It's been two weeks since the U.K. voted to leave the European Union.
A lot has happened politically: Prime Minister David Cameron said he would resign, the head of the anti-EU U.K. Independence Party resigned, Conservative politician Michael Gove’s failed bid to succeed Cameron threw the Tories into disarray, and a Labour coup attempt is in retreat.
And that's not even counting the economic impact in the U.K.
The most obvious and immediate effect of the referendum vote last Thursday was the devaluation of the British pound, which hit new 31-year lows. It fell from just over $1.50 per British pound before the vote to below $1.30 on Friday.
This has made the British pound the "worst-performing" currency — the one that's lost the most value — of the year, according to data collected by Bloomberg. Much like the English soccer team, the pound has even underperformed Argentina's peso.
British stocks, however, are more of a mixed story. The FTSE 100, an index of large British companies (like mining and pharmaceutical companies) that get the bulk of their revenues overseas, is actually up 4% since the vote. FTSE 100 companies earn much of their revenue in currencies that gained against the pound, so their shares went up after a big devaluation.
But the FTSE 250, which consists of medium-sized public companies that do most of their business in Britain, has been hammered by referendum decision. This index is down 6.5% compared to the day before the vote.
Several U.K. mutual funds that primarily own commercial real estate, including Aviva and Standard Life, had to prevent their owners from redeeming their shares after investors tried to flee.
The funds own property that can take months to sell if they have to raise cash, while investors in them can buy and sell shares daily. Some fund managers are also cutting the value of their funds, meaning investors get less when they sell their shares.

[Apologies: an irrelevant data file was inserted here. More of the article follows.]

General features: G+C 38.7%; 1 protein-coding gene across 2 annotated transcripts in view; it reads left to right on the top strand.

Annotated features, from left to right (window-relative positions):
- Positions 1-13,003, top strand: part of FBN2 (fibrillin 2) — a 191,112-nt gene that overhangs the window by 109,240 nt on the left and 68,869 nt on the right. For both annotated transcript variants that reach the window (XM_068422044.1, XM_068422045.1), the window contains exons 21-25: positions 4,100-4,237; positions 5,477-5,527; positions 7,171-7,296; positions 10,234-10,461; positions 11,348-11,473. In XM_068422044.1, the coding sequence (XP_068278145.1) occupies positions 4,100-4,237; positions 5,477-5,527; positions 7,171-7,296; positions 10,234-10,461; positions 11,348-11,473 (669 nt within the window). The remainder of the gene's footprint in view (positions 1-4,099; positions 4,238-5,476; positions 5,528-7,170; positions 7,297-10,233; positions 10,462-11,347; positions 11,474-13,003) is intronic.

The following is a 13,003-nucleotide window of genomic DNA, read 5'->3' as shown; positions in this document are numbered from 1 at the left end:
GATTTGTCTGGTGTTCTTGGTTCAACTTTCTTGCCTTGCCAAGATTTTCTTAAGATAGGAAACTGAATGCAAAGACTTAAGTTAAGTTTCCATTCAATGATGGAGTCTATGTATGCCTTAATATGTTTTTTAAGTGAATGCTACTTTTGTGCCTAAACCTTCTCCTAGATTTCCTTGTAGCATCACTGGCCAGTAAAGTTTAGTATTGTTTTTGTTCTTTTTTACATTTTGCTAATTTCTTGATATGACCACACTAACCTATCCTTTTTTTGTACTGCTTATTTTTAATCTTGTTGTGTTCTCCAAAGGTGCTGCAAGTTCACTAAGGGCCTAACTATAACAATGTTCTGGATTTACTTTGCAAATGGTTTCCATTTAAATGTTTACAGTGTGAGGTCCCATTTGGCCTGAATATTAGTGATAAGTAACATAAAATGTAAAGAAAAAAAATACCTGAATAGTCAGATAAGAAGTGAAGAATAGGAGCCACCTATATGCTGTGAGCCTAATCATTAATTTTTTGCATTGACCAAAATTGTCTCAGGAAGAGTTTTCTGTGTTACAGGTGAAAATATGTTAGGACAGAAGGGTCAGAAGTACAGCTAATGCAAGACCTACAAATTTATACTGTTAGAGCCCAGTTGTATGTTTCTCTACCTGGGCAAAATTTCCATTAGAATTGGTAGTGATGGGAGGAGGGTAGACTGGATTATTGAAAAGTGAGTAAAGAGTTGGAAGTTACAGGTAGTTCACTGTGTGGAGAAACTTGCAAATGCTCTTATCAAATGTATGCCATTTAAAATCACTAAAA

Mark Andrew Wilson, the chief executive of Aviva — which shut down redemptions in a property fund — said at an investor conference Wednesday: "I think the market and commentators' response in the first few days, or I guess first two weeks after referendum, consisted mainly of words of the four-letter variety."
Some analysts predict a U.K. recession in 2017. Goldman Sachs economists said they expect a "mild recession" next year, while Mark Carney, the governor of the Bank of England, said, "The economic outlook has deteriorated and some monetary policy easing will likely be needed over the summer.”
Consumer confidence in the U.K. plunged in response to the post-Brexit gloom. A survey done by GfK between June 30 and July 5 showed that "confidence has dived" following the vote, and said the drop in consumer confidence was the most steep in 21 years. Of those surveyed, 60% said they expected the economic situation "to worsen over the next 12 months."
One sign of that deterioration in confidence: a decrease in job listings from a year ago, according to the consulting and data firm CEB, which the Financial Times described as a "worrying" sign for growth.
Immediately following the vote, many worried that American and European investment banks — which employ tens of thousands in the U.K. — would abandon London for an EU country. Although Ireland, Germany, and France have been actively recruiting U.K.-based businesses, a group of investment bank executives and Chancellor of the Exchequer George Osborne said in a joint statement that they would would "work together ... with a common aim to help London retain its position as the leading international financial centre."
The U.S. stock market, meanwhile, is pushing towards all-time highs. After dipping 3.5% the day after the vote, the S&P 500 is up over 4% in the last five days, and above its pre-Brexit-vote levels. U.S. stocks were buoyed by a strong jobs report that showed 287,000 new jobs being added to the economy in June.
Matthew Zeitlin is a business reporter for BuzzFeed News and is based in New York. Zeitlin reports on Wall Street and big banks.
Contact Matthew Zeitlin at email@example.com.
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